Will they use it as a defensive shield, or a way to prove their value?
You’re singing along to “Cry Me a River” because the VoIP service you selected is … well, just not working out. They’re singing along to “I Never Promised You a Rose Garden.” Meanwhile, your employees aren’t singing along to anything at all. They’re busy grumbling.
Something’s not right when you and your VoIP vendor aren’t singing the same tune, and this should never have happened. There’s a crucial part of any successful relationship that must happen if everybody wants to sing in harmony. But first, here’s a promise: No more silly love song analogies.
Doing your homework
This is where most articles will pontificate about the importance of vetting your VoIP vendor:
- Did you read the fine print in the contract?
- Do they charge for things that others provide as part of the service?
- Does their website make boasts or promises that reviews don’t back up?
- Is VoIP a focus for them, or just a value-added service?
- Does their 24/7, “well never let you down” technical support have so many asterisks (leading to caveats) that you can’t even keep track of them?
This is not another one of those articles. Some of these points might be actionable advice that saves you from buyer’s remorse. But it’s like going to the doctor and being treated for the symptoms instead of discovering the cause of your ailment.
A proper diagnosis
Before you get married, you may choose to enter into a prenuptial agreement. It acts like an agreement about your commitment. The most notable feature of a prenuptial agreement is that it settles beforehand who’s entitled to what if the marriage fails.
You have a similar agreement with your VoIP vendor. While it may spell out obligations in the event of a breakup – which makes it sort of a VoIP “prenup” – its main and more important purpose is to clearly state what you should expect to get.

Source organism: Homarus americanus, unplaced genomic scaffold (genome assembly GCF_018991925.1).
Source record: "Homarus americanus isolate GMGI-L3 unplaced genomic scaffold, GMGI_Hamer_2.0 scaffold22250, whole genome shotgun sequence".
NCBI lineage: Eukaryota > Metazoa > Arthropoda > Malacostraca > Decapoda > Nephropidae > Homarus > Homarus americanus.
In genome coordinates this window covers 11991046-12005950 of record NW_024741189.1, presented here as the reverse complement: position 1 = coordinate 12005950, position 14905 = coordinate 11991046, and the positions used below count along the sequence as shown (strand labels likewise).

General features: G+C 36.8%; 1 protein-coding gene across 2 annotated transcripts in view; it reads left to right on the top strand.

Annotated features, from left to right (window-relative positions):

Your Service Level Agreement (SLA) is a pivotal element in the relationship with your VoIP vendor. It’s like a warranty, in a way. Your SLA is a set of ground rules that establish the expectations you and your vendor have about the services provided.
There are 3 important things to keep in mind about it:
1. The service levels should be clear and understandable, so there is no room for issues caused by differing interpretations.
2. The agreement isn’t all about your VoIP vendor. It can also include responsibilities and expectations that fall on your shoulders.
3. SLAs often keep their focus on minimum measurable criteria, meaning that you can’t challenge your vendor to improve service if you’ve agreed that these levels are the best they must achieve.
Sticks and carrots
The thing about a VoIP SLA is that most of it is going to be written from a highly-technical perspective. While there may be some areas that need no explanation, such as a statement that a troubleshooting technician will contact you within 3 minutes, other sections are complex.
What’s your level of understanding of data throughput, latency, or packet loss? Your VoIP vendor may want their performance to be measured on criteria that could leave you clueless. How would you know if their minimum level is acceptable, when you don’t even know what they’re measuring or why it’s important?
You’re about to enter into a partnership with a vendor who will supply a highly-technical service. Shouldn’t they take the time to make sure you understand everything they’re about to guarantee they’ll deliver? It’s a good sign if your vendor takes the proactive step of inviting you to an unrushed review of the SLA before they push a cost proposal your way.
You can apply this approach to any vendor where an SLA is a part of the relationship. We’ll expect you to apply it to us.
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